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Near-term rebound and peak retirements create labour force challenges for construction

Submitted by BuildForce Canada

 

Canada’s construction and maintenance industry rebounded strongly in 2021, and is expected to continue growing through 2027 on the strength of strong near-term demand and sustained activity in several key sectors.

BuildForce Canada released its “2022–2027 Construction and Maintenance Looking Forward” national forecast in March. The report focuses on a six-year horizon for labour market data as opposed to the 10 years studied in previous reports. The shortened forecast period allows the report to focus more clearly on short- and long-term demand and supply pressures impacting Canada’s construction sector.

Construction investment rebounded strongly in 2021 as Canada’s economy recovered from the effects of the Covid-19 pandemic. Total year-over-year construction investment increased by approximately 11 per cent in 2021, as both the residential sector (up 14 per cent) and the non-residential sector (up eight per cent) saw gains. Investment is projected to remain at or near current high levels through 2023, before declining gradually over the remainder of the forecast period.

The rise in construction activity in 2021 lifted employment to approximately 1.1 million workers. That figure is a seven per cent increase over 2020 levels and a one per cent rise over pre-pandemic figures recorded in 2019. The surge in construction activity in both the residential and non-residential sectors is expected to boost employment further to a peak this year, before diverging trends take hold. By 2027, employment is expected to expand by nearly 16,000 workers, or about one per cent above 2021 levels.

“The good news story is that construction has rebounded well from the effects of the Covid-19 pandemic, thanks to a strong housing market and public-
sector infrastructure investments,” said BuildForce Canada executive director Bill Ferreira. “The challenge before the industry, however, is how to manage its labour force. Retirements are expected to reach their highest levels over the next two years. About 156,000 workers, many of whom are from the baby-boom generation, are expected to exit the industry. This represents a significant loss of skills and experience – skills that take time to develop and that are not typically easily replaced by new workers entering the labour force.”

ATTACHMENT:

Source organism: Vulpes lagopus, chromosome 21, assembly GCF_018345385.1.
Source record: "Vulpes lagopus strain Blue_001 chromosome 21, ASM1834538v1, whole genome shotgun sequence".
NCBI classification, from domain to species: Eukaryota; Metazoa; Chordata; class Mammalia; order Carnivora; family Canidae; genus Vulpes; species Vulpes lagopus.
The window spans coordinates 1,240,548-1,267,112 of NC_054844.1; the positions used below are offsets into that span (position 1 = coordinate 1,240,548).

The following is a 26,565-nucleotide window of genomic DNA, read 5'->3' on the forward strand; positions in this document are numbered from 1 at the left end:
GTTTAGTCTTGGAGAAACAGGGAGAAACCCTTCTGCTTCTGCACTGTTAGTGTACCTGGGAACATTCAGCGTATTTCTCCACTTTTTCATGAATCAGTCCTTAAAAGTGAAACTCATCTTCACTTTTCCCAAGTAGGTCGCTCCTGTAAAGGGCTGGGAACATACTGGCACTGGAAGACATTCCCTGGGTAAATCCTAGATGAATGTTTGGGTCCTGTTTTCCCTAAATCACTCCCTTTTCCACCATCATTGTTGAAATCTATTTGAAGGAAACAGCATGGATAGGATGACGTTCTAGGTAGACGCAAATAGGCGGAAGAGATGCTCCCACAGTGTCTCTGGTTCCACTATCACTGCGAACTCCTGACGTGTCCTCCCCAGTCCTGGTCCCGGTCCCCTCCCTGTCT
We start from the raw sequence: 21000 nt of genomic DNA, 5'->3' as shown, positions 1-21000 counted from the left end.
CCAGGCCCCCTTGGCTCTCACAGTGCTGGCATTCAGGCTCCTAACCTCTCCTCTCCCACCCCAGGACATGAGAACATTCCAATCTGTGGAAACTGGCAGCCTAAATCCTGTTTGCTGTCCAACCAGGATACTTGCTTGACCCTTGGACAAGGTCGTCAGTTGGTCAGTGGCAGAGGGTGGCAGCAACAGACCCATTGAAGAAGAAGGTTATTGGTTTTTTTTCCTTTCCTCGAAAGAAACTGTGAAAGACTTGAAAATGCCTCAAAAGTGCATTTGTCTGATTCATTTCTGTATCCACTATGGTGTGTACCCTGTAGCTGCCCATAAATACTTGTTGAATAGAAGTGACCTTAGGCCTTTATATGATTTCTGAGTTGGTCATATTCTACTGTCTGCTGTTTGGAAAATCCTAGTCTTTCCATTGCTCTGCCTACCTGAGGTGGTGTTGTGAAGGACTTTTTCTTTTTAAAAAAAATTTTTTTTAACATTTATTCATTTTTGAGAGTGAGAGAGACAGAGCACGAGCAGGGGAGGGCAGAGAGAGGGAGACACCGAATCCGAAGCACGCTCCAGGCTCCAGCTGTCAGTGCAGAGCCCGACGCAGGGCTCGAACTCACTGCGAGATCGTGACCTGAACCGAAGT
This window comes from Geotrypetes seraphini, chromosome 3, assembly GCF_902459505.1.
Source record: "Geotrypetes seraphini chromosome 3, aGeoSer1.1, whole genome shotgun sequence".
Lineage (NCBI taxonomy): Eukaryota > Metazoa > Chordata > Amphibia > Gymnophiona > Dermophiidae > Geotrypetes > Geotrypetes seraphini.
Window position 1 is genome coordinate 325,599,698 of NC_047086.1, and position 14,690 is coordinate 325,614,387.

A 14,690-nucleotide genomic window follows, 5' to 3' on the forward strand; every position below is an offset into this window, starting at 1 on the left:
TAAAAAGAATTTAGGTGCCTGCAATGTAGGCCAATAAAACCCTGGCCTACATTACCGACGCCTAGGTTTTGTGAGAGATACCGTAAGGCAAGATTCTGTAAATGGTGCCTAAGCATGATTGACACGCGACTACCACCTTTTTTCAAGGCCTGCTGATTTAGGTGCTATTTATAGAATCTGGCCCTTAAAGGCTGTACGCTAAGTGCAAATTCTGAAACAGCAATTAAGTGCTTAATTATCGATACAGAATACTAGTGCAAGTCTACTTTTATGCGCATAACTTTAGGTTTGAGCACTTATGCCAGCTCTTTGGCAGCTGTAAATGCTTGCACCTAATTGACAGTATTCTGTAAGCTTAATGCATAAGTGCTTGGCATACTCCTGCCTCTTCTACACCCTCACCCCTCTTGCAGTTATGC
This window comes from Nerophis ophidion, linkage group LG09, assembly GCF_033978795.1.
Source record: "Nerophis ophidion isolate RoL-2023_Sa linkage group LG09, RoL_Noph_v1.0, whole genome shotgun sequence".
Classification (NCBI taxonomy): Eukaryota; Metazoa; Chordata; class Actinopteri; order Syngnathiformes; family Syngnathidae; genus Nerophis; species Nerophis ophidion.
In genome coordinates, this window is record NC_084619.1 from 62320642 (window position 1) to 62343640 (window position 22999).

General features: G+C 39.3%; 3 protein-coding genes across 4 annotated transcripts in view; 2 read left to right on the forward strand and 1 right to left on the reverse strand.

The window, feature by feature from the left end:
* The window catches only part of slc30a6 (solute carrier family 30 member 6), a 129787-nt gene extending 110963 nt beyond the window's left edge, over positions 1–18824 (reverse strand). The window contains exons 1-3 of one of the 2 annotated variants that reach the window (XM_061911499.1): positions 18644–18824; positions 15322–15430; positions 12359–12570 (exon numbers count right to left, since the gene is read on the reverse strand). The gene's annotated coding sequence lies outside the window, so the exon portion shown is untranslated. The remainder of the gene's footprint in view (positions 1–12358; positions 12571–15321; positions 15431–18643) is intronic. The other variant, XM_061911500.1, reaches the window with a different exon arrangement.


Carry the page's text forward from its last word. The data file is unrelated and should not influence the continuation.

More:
Residential construction activity recorded significant increases in 2021, with housing starts increasing by 21 per cent over 2020 levels. BuildForce Canada expects demands in most provinces to recede from this peak this year or next year. There appears to be some evidence that Canada is not keeping up with demand for new homes, though in the face of rising interest rates, declines are expected in the rate of new-home construction throughout the forecast period. This in turn should produce corresponding declines in overall employment; declines that are only partly offset by rising demand for renovation work. By the end of the forecast period, residential-
sector employment is expected to have declined by four per cent (24,900 workers) from its 2021 starting point.

Non-residential demands are expected to remain strong over the forecast period, driven by increases in spending across the public and private sectors. The largest gains are expected over the near term, peaking in 2024. Employment by 2027 is expected to be five per cent higher than 2021 – an increase of 26,300 workers.

 

Provincial activity varies

Construction activity in all four Atlantic provinces is expected to peak between this year and 2024 before receding through the end of the forecast period. Nova Scotia is the only province of the four in which employment is expected to increase through the forecast period, thanks in part to elevated levels of public-infrastructure investment in both civil and health care projects.

Quebec is expected to see strong short-term growth in all segments of construction. Residential demands will be mostly unchanged to 2024 and then ease in the latter half of the forecast period. Similarly, non-residential demands will rise to a peak during this period, but then retreat slightly as work on institutional projects winds down in the latter half of the forecast.

Ontario’s construction market is expected to see labour market challenges throughout the forecast period as sectoral unemployment returns to historically low levels. The pace of residential activity is expected to moderate, but a growing inventory of major infrastructure projects and a projected recovery in commercial building construction is expected to create growth across the forecast period and throughout the province’s discrete regions.

Manitoba’s construction market is set to continue its recovery this year, as new infrastructure investments help to offset the winding down of construction activity at Manitoba Hydro’s Keeyask dam project. Although construction demands are expected to moderate, they are expected to remain above 2021 levels by the end of the forecast period.

Saskatchewan appears poised for another extended period of construction expansion. Residential construction is expected to grow through this year, with growth moderating afterwards, while public- and private-sector non-residential spending plans will be sustained through 2027.